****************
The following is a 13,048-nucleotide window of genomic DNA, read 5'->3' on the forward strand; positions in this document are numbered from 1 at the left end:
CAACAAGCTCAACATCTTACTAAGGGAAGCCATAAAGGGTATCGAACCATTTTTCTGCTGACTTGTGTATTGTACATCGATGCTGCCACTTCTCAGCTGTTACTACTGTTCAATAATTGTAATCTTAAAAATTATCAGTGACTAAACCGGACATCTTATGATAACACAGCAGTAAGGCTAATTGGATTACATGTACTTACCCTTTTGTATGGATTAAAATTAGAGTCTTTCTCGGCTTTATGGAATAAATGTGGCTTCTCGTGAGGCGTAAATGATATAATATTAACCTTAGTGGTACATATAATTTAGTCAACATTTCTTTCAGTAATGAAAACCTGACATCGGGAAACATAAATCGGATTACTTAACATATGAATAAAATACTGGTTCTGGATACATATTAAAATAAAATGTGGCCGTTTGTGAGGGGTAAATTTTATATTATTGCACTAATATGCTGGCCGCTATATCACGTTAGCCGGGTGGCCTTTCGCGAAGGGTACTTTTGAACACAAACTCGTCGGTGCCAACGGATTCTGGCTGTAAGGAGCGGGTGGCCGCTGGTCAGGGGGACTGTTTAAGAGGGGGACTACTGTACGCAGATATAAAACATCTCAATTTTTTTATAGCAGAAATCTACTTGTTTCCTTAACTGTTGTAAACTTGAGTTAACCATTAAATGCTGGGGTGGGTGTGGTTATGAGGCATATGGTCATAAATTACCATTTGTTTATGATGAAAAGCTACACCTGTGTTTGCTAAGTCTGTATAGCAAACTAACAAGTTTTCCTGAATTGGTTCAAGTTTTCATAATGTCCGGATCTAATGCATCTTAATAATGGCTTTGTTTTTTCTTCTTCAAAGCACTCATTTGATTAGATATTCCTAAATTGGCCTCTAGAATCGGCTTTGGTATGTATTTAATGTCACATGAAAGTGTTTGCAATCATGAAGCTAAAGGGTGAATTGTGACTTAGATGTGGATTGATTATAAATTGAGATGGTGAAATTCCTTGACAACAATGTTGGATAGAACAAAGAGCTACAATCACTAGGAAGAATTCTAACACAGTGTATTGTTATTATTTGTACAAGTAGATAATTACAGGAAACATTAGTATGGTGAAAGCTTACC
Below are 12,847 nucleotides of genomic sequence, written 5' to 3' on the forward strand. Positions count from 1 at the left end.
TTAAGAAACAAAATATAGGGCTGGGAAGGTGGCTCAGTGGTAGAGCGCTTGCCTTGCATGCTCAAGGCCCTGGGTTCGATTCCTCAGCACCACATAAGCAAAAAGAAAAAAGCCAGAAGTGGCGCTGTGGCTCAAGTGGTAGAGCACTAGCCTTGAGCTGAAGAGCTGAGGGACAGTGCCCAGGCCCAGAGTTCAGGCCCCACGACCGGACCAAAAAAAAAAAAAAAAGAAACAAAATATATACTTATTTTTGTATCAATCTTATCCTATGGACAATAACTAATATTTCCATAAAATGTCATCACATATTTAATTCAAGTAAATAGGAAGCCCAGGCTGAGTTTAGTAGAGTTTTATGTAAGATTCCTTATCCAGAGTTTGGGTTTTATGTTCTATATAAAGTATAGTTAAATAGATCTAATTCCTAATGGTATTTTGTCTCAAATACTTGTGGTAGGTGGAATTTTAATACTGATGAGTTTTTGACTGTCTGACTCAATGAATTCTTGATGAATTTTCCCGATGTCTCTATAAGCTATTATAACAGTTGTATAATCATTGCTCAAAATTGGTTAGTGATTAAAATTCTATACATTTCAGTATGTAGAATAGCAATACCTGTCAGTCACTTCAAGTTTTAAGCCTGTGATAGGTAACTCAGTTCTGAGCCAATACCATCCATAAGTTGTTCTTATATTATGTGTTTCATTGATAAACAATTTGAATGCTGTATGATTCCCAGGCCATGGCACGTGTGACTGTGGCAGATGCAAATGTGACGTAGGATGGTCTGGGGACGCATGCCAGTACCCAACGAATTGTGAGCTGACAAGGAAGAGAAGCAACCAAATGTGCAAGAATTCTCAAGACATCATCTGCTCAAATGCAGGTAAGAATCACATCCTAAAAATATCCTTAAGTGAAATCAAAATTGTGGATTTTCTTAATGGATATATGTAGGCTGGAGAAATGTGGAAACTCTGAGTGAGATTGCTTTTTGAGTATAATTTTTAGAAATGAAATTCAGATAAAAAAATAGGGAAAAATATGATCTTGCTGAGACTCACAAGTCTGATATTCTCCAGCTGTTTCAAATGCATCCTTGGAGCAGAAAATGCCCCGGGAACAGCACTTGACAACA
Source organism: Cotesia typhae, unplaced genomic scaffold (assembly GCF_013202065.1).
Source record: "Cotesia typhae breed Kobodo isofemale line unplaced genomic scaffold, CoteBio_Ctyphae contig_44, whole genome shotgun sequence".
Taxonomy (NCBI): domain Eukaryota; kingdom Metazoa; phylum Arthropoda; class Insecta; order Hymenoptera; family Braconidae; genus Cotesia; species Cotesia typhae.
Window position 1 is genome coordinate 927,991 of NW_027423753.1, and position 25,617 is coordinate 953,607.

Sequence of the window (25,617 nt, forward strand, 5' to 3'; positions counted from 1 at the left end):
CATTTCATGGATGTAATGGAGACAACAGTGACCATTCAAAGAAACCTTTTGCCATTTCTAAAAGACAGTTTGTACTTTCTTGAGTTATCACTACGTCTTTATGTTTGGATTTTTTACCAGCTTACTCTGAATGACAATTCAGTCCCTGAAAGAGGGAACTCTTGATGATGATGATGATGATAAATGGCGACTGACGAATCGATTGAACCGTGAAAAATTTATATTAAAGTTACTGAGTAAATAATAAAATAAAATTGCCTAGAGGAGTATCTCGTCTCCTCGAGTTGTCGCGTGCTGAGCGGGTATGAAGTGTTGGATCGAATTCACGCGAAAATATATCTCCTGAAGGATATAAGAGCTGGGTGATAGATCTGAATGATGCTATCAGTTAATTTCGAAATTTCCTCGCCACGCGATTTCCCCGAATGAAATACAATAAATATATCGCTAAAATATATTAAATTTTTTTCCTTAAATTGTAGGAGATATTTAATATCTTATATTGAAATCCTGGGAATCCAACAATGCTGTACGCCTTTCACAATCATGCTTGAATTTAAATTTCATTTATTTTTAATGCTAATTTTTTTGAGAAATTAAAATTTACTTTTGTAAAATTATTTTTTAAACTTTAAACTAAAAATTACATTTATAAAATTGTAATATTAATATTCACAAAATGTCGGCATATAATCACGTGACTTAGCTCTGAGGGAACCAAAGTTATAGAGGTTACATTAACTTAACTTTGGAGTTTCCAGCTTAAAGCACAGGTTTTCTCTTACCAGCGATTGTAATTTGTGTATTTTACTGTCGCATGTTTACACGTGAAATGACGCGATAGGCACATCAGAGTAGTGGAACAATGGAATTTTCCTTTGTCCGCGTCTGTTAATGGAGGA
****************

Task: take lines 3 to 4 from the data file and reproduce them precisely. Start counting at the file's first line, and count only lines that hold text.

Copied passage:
Below are 12,847 nucleotides of genomic sequence, written 5' to 3' on the forward strand. Positions count from 1 at the left end.
TTAAGAAACAAAATATAGGGCTGGGAAGGTGGCTCAGTGGTAGAGCGCTTGCCTTGCATGCTCAAGGCCCTGGGTTCGATTCCTCAGCACCACATAAGCAAAAAGAAAAAAGCCAGAAGTGGCGCTGTGGCTCAAGTGGTAGAGCACTAGCCTTGAGCTGAAGAGCTGAGGGACAGTGCCCAGGCCCAGAGTTCAGGCCCCACGACCGGACCAAAAAAAAAAAAAAAAGAAACAAAATATATACTTATTTTTGTATCAATCTTATCCTATGGACAATAACTAATATTTCCATAAAATGTCATCACATATTTAATTCAAGTAAATAGGAAGCCCAGGCTGAGTTTAGTAGAGTTTTATGTAAGATTCCTTATCCAGAGTTTGGGTTTTATGTTCTATATAAAGTATAGTTAAATAGATCTAATTCCTAATGGTATTTTGTCTCAAATACTTGTGGTAGGTGGAATTTTAATACTGATGAGTTTTTGACTGTCTGACTCAATGAATTCTTGATGAATTTTCCCGATGTCTCTATAAGCTATTATAACAGTTGTATAATCATTGCTCAAAATTGGTTAGTGATTAAAATTCTATACATTTCAGTATGTAGAATAGCAATACCTGTCAGTCACTTCAAGTTTTAAGCCTGTGATAGGTAACTCAGTTCTGAGCCAATACCATCCATAAGTTGTTCTTATATTATGTGTTTCATTGATAAACAATTTGAATGCTGTATGATTCCCAGGCCATGGCACGTGTGACTGTGGCAGATGCAAATGTGACGTAGGATGGTCTGGGGACGCATGCCAGTACCCAACGAATTGTGAGCTGACAAGGAAGAGAAGCAACCAAATGTGCAAGAATTCTCAAGACATCATCTGCTCAAATGCAGGTAAGAATCACATCCTAAAAATATCCTTAAGTGAAATCAAAATTGTGGATTTTCTTAATGGATATATGTAGGCTGGAGAAATGTGGAAACTCTGAGTGAGATTGCTTTTTGAGTATAATTTTTAGAAATGAAATTCAGATAAAAAAATAGGGAAAAATATGATCTTGCTGAGACTCACAAGTCTGATATTCTCCAGCTGTTTCAAATGCATCCTTGGAGCAGAAAATGCCCCGGGAACAGCACTTGACAACA